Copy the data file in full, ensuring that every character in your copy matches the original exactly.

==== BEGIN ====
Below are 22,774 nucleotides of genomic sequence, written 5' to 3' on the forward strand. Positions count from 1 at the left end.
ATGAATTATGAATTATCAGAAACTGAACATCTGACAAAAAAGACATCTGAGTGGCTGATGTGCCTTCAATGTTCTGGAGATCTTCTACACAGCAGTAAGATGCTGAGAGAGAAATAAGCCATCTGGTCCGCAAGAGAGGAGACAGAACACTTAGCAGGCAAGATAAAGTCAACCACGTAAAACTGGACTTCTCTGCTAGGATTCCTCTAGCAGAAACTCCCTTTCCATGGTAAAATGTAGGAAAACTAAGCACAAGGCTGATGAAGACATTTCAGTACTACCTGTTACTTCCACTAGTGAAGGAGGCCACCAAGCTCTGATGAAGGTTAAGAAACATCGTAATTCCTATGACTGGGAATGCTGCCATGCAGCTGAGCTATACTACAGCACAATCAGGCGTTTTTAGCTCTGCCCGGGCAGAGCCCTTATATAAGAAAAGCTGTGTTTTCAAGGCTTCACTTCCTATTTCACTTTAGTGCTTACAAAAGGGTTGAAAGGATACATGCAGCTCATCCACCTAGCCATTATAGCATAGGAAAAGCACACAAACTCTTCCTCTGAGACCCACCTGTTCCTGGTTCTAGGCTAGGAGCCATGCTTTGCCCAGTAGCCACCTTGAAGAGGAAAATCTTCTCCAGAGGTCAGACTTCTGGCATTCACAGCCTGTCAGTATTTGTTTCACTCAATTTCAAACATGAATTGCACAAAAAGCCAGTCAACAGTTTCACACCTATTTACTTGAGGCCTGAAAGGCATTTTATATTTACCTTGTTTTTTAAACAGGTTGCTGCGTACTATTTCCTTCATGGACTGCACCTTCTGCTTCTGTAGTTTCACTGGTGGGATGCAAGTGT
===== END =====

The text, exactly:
Below are 22,774 nucleotides of genomic sequence, written 5' to 3' on the forward strand. Positions count from 1 at the left end.
ATGAATTATGAATTATCAGAAACTGAACATCTGACAAAAAAGACATCTGAGTGGCTGATGTGCCTTCAATGTTCTGGAGATCTTCTACACAGCAGTAAGATGCTGAGAGAGAAATAAGCCATCTGGTCCGCAAGAGAGGAGACAGAACACTTAGCAGGCAAGATAAAGTCAACCACGTAAAACTGGACTTCTCTGCTAGGATTCCTCTAGCAGAAACTCCCTTTCCATGGTAAAATGTAGGAAAACTAAGCACAAGGCTGATGAAGACATTTCAGTACTACCTGTTACTTCCACTAGTGAAGGAGGCCACCAAGCTCTGATGAAGGTTAAGAAACATCGTAATTCCTATGACTGGGAATGCTGCCATGCAGCTGAGCTATACTACAGCACAATCAGGCGTTTTTAGCTCTGCCCGGGCAGAGCCCTTATATAAGAAAAGCTGTGTTTTCAAGGCTTCACTTCCTATTTCACTTTAGTGCTTACAAAAGGGTTGAAAGGATACATGCAGCTCATCCACCTAGCCATTATAGCATAGGAAAAGCACACAAACTCTTCCTCTGAGACCCACCTGTTCCTGGTTCTAGGCTAGGAGCCATGCTTTGCCCAGTAGCCACCTTGAAGAGGAAAATCTTCTCCAGAGGTCAGACTTCTGGCATTCACAGCCTGTCAGTATTTGTTTCACTCAATTTCAAACATGAATTGCACAAAAAGCCAGTCAACAGTTTCACACCTATTTACTTGAGGCCTGAAAGGCATTTTATATTTACCTTGTTTTTTAAACAGGTTGCTGCGTACTATTTCCTTCATGGACTGCACCTTCTGCTTCTGTAGTTTCACTGGTGGGATGCAAGTGT